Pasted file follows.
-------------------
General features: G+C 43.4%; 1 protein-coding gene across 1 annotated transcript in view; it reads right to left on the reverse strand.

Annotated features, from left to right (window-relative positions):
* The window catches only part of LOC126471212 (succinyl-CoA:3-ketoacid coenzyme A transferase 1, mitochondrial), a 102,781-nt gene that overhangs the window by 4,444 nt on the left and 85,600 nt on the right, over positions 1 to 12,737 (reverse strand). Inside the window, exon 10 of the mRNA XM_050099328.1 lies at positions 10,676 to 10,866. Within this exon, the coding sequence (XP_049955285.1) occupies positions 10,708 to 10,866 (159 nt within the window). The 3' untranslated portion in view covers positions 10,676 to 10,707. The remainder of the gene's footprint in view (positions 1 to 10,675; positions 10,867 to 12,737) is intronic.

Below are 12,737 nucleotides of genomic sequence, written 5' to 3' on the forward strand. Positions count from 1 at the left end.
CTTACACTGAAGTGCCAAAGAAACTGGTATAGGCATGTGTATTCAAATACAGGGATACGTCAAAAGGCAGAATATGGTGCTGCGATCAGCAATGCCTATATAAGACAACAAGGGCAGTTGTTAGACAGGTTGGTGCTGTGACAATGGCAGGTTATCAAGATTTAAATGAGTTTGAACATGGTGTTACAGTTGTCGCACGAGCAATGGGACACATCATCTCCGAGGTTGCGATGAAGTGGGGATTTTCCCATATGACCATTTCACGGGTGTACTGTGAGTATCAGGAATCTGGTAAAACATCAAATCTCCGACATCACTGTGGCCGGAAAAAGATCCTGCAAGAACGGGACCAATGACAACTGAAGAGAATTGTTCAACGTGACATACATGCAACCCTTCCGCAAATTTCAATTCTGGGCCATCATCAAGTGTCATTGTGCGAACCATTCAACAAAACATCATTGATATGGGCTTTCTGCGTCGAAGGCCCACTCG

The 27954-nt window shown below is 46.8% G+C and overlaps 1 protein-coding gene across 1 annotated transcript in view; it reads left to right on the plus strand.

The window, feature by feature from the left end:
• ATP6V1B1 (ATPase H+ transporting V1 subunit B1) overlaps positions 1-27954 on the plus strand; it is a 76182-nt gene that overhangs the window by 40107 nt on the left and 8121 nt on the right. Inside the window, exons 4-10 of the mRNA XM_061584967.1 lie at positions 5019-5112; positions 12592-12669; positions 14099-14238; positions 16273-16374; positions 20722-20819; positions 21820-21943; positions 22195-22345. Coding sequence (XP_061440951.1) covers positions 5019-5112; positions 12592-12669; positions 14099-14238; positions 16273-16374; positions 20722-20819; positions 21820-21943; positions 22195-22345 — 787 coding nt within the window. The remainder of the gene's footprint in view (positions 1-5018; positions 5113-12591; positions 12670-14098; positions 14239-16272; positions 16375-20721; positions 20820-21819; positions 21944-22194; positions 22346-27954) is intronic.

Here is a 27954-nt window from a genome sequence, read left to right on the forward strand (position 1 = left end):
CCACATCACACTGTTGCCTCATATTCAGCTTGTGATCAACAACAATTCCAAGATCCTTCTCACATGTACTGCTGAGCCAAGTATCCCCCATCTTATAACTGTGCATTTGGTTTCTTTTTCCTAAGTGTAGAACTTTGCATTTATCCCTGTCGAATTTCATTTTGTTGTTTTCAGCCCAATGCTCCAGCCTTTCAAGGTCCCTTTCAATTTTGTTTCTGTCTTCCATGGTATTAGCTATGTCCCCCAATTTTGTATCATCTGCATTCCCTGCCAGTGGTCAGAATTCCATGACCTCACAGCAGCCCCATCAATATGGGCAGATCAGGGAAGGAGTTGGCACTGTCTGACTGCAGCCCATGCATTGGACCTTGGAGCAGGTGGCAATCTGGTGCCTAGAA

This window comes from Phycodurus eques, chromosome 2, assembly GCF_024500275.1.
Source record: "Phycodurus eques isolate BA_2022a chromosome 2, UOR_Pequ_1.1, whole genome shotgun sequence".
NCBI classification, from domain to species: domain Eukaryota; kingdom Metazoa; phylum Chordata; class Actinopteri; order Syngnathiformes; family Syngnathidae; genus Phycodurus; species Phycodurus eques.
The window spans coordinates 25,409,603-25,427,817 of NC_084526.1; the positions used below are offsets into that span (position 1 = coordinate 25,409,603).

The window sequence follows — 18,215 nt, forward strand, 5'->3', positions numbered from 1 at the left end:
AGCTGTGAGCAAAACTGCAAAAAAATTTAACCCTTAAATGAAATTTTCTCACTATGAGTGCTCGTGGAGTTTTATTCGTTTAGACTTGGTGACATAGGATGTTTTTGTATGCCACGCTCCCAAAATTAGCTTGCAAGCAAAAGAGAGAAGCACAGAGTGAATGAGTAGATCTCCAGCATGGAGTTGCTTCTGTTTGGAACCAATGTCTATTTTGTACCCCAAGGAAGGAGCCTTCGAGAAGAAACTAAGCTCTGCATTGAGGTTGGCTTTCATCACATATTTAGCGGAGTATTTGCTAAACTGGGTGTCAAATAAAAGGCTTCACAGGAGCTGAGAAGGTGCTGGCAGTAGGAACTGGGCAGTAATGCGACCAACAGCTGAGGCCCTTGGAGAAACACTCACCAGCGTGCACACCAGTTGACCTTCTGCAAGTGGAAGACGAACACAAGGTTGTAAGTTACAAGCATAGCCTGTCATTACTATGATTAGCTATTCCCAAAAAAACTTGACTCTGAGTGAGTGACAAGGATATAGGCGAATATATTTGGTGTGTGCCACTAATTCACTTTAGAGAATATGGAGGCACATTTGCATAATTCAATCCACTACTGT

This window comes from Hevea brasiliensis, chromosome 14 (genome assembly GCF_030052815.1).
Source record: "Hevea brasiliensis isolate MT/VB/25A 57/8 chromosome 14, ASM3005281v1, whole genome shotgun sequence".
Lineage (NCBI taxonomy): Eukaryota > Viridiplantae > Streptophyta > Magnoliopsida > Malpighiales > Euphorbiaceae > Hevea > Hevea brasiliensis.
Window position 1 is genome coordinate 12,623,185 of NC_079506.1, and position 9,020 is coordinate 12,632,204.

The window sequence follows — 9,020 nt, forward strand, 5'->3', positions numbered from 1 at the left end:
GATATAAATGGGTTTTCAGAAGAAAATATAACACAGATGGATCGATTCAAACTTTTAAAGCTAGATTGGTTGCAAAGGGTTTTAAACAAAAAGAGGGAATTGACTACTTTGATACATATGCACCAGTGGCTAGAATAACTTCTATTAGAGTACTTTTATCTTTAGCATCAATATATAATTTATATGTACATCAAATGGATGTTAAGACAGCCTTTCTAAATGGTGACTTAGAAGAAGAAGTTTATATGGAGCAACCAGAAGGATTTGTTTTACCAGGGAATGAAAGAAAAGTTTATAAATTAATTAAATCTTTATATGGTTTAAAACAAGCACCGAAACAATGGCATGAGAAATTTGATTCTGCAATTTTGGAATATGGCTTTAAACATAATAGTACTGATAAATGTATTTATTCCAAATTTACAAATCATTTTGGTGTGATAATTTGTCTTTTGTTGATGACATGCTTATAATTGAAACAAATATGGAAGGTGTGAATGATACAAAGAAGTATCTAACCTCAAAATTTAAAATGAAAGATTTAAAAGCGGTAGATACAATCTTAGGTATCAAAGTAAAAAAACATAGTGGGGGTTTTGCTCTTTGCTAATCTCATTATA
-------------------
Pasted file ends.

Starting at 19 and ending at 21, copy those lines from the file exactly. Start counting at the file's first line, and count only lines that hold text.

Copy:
Lineage (NCBI taxonomy): Eukaryota > Viridiplantae > Streptophyta > Magnoliopsida > Malpighiales > Euphorbiaceae > Hevea > Hevea brasiliensis.
Window position 1 is genome coordinate 12,623,185 of NC_079506.1, and position 9,020 is coordinate 12,632,204.

The window sequence follows — 9,020 nt, forward strand, 5'->3', positions numbered from 1 at the left end: